NTUC is setting up company training committees for unionised companies, partnering with their HR departments to curate training programmes for their employees. Focusing on adaptability, technology and technical skills, these committees can build a programme for each individual worker, and even fashion a career development plan out of it. After all, who better than the all-seeing oracles of HR to know what skills you'll need to grow?

"We want to make it institutional through the company training committees to support the PMEs. In the vastness of the learning space, what is relevant to you?" Ng explains. He paints a picture of an engineer who wants to learn marketing skills, to branch out and perhaps become a manager.

The way Ng sees it, NTUC can also be a partner in the worker's learning journey, the same way it can stand beside a worker in a dispute.

Help for those unemployed

But we've been talking about theoretical workers who are already employed. What about those workers who have been laid off, particularly after a devastating global pandemic?

Ng is candid about the limits of what NTUC can do, with the prevailing market conditions. They are successful in matching about 60 per cent of the workers who come to them. He envisions a complementary role for NTUC, where through the National Jobs Council, companies looking to fill a spot approach them so they can be successful in matching job seekers.

Even for an older worker, if he has the right experience, mentoring abilities, and is willing to "adjust his expectations", he may be re-employed, perhaps with a 10 to 20 per cent adjustment in pay. However, he believes that PMEs aged 55 and above may well be interested in moving to such a mentorship role.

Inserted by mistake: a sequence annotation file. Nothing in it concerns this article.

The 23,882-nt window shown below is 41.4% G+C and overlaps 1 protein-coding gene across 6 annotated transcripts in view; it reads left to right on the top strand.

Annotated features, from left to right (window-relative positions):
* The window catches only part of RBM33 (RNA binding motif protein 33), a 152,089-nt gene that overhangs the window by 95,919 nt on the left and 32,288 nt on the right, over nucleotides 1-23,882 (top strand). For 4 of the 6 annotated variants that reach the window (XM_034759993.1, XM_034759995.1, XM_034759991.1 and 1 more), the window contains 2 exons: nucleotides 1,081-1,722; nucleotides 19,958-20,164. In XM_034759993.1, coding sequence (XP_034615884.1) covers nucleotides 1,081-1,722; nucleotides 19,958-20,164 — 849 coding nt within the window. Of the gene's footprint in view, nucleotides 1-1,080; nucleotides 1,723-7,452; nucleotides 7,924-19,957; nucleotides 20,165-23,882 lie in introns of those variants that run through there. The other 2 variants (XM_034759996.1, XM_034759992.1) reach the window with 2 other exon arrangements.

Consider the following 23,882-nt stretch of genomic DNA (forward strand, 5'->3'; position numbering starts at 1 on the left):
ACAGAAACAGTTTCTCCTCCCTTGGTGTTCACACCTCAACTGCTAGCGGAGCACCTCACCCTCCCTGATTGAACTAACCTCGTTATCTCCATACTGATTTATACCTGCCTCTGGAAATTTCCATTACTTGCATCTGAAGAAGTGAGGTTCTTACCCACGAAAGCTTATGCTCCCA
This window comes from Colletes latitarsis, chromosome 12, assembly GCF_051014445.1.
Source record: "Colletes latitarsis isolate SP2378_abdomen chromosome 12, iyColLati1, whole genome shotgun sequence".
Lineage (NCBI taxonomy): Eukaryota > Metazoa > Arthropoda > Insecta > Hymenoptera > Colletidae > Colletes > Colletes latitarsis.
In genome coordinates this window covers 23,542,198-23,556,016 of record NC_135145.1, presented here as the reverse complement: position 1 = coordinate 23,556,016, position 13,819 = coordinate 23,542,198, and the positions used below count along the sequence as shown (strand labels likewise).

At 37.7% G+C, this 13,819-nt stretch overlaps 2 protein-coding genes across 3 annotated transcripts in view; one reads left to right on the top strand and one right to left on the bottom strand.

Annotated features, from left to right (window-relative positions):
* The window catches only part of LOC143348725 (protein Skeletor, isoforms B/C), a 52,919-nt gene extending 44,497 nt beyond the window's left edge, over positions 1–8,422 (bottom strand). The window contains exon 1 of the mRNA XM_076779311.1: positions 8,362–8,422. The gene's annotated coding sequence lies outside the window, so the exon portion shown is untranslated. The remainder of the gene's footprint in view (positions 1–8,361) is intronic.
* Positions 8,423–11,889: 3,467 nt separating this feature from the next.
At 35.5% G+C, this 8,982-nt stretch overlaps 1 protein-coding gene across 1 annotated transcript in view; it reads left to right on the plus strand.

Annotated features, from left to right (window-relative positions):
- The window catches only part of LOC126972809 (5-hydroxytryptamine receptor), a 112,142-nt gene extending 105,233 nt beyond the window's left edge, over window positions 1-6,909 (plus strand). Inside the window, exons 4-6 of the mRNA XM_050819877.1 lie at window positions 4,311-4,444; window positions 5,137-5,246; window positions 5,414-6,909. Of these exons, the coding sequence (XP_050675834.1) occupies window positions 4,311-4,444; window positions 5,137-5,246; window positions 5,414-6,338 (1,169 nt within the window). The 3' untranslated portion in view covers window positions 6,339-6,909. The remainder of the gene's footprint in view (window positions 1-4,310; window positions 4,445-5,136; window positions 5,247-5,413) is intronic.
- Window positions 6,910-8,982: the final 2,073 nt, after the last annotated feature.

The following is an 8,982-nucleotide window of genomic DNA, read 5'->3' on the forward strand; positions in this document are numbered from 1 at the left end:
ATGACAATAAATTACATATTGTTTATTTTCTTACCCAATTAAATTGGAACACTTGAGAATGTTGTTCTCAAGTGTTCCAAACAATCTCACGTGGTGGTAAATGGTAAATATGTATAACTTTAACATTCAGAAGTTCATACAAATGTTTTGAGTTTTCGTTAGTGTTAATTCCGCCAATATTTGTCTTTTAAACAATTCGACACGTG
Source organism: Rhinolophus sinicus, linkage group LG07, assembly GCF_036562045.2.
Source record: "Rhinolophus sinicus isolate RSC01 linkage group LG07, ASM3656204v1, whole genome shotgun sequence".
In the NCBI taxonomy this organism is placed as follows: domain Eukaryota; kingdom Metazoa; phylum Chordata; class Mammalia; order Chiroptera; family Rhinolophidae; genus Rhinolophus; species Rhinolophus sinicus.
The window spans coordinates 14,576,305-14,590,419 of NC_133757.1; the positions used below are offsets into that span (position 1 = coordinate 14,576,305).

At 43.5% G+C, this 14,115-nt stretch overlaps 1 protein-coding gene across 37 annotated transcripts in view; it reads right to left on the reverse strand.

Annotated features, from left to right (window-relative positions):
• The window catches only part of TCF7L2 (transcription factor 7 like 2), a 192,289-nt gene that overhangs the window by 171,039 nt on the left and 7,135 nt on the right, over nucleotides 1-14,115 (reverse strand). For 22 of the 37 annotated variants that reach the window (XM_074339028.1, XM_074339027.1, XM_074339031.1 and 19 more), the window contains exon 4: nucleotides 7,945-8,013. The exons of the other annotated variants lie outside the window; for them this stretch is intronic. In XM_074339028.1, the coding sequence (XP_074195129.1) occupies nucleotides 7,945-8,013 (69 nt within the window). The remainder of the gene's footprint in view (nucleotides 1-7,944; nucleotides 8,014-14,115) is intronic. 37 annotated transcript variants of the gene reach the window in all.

Preparation is everything

For Ng, preparation is key.

"Before you get to that situation, why don't we start at 40 years old? Think about what are the new strengths that we'll need by 50? Start preparing yourself," he says.

And then, as workers get older, their career progression may not always follow a straight line. It could taper off, or even go in a completely different direction. Ng discusses finding professional fulfilment, not just in pay, but perhaps in a different job scope or environment. An older worker with management skills, for example, might look into going into healthcare and social work, helping even older folks in a neighbourhood to stay well.

It speaks to the nature of a changing economy and job market, and the iron certainty of demographics, with Singapore greying into a nation more in need of social care in the near future.

"For PMEs in a rapidly changing world...consider how long is the runway, how viable is the runway, and whether we should switch runways sometimes," he says.

Level playing field for local workers